A great fireball or pillar of fire came toward them. As it came nearer, it divided into individual flames that rested on every person in the room. The astonishing thing was that none of them was burned.
Something like this had happened before, when God spoke to Moses from a fire that rested on a bush but did not burn it (Exodus 3:2). God promised that His presence would be with Moses, and on the Day of Pentecost, God gave this same sign of His presence to the first believers. They would have remembered how God spoke from the fire and commissioned Moses. But they must have wondered who the fire would rest on now. Would it be Peter, or perhaps James and John? Perhaps it could be all three of them.
But the ball of fire separated into flames that rested on each of the believers. God was commissioning every believer to advance His purpose in the world. Each one was gifted and equipped for ministry.
A third remarkable event followed the wind and the fire. Suddenly and spontaneously, the believers found that they were able to speak in languages they had never learned (Acts 2:4).
This was a complete reversal of what happened at the Tower of Babel (Genesis 11). Early in the Bible story, God broke the momentum of man’s rebellion by introducing multiple languages into the human race. In the confusion and alienation that followed, people were scattered to the north, south, east, and west.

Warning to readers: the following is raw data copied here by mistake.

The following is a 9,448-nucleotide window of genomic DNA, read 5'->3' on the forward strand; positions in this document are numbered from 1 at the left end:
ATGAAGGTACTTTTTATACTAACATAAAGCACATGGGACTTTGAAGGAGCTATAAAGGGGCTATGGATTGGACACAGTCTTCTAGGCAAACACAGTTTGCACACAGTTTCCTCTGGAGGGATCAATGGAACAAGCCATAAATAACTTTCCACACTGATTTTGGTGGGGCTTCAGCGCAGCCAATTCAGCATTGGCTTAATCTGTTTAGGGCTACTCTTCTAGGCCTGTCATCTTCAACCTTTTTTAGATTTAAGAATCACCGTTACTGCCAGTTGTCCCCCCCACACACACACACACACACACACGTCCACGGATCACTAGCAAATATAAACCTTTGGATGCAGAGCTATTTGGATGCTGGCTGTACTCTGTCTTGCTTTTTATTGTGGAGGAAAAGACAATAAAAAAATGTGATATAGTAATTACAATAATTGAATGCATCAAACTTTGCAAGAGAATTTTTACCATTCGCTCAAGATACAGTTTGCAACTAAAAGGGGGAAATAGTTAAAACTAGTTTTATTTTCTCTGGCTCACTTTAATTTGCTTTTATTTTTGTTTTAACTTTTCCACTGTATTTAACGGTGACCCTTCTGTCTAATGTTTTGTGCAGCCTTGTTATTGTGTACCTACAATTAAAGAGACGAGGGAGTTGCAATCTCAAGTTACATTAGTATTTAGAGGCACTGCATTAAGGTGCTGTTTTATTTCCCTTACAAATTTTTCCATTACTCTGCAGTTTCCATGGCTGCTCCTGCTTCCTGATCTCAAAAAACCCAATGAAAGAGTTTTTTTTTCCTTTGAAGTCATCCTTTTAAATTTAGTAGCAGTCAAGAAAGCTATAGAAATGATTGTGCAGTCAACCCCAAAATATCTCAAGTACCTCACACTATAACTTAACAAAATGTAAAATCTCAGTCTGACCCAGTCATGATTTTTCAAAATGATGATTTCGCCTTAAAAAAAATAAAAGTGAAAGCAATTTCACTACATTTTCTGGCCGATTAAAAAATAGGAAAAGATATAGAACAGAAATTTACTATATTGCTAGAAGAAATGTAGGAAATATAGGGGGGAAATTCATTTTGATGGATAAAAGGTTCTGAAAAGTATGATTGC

At Pentecost, people “from every nation under heaven” had gathered in Jerusalem (Acts 2:5). When God enabled the believers to speak spontaneously in languages they had never learned, people from the whole world—north, south, east, and west—heard and understood the good news of Jesus Christ.
A large crowd had gathered, and Peter spoke to them about the death and resurrection of Jesus. God had exalted Jesus, and now He had poured out the promised Holy Spirit on His people. This was the explanation of what the crowd was seeing and hearing.
Three thousand people responded to Peter’s message, confessing their faith in Jesus through baptism. When they returned to their homes, they took the good news of Jesus to the cities and nations from which they had come.
God had promised that His blessing would come to people from all nations. The stream of God’s blessing began with one man, Abraham. Now the river of God’s mercy burst its banks and flooded out to all the nations of the world.
A View from the First Mountain
The story of Pentecost teaches us that the Holy Spirit of God is given to every believer. If you belong to Christ, God’s life is in you, His presence is with you, and His blessing is upon you.
The Holy Spirit equips and empowers all believers for service and ministry. In the past God had worked through a few people who were anointed for special ministries, but now the Holy Spirit lives in and works through all believers.
God calls us to communicate the good news of Jesus across cultural and linguistic barriers so that His blessing will flow to people from every tribe, language, and nation on the face of the earth. Every Christian has a part to play in that purpose. When you step out in obedience to that calling, you will begin to experience your weakness.
- What do the miraculous events on the day of Pentecost teach us about what God wants to do through His people today? To what extent do you see these things happening?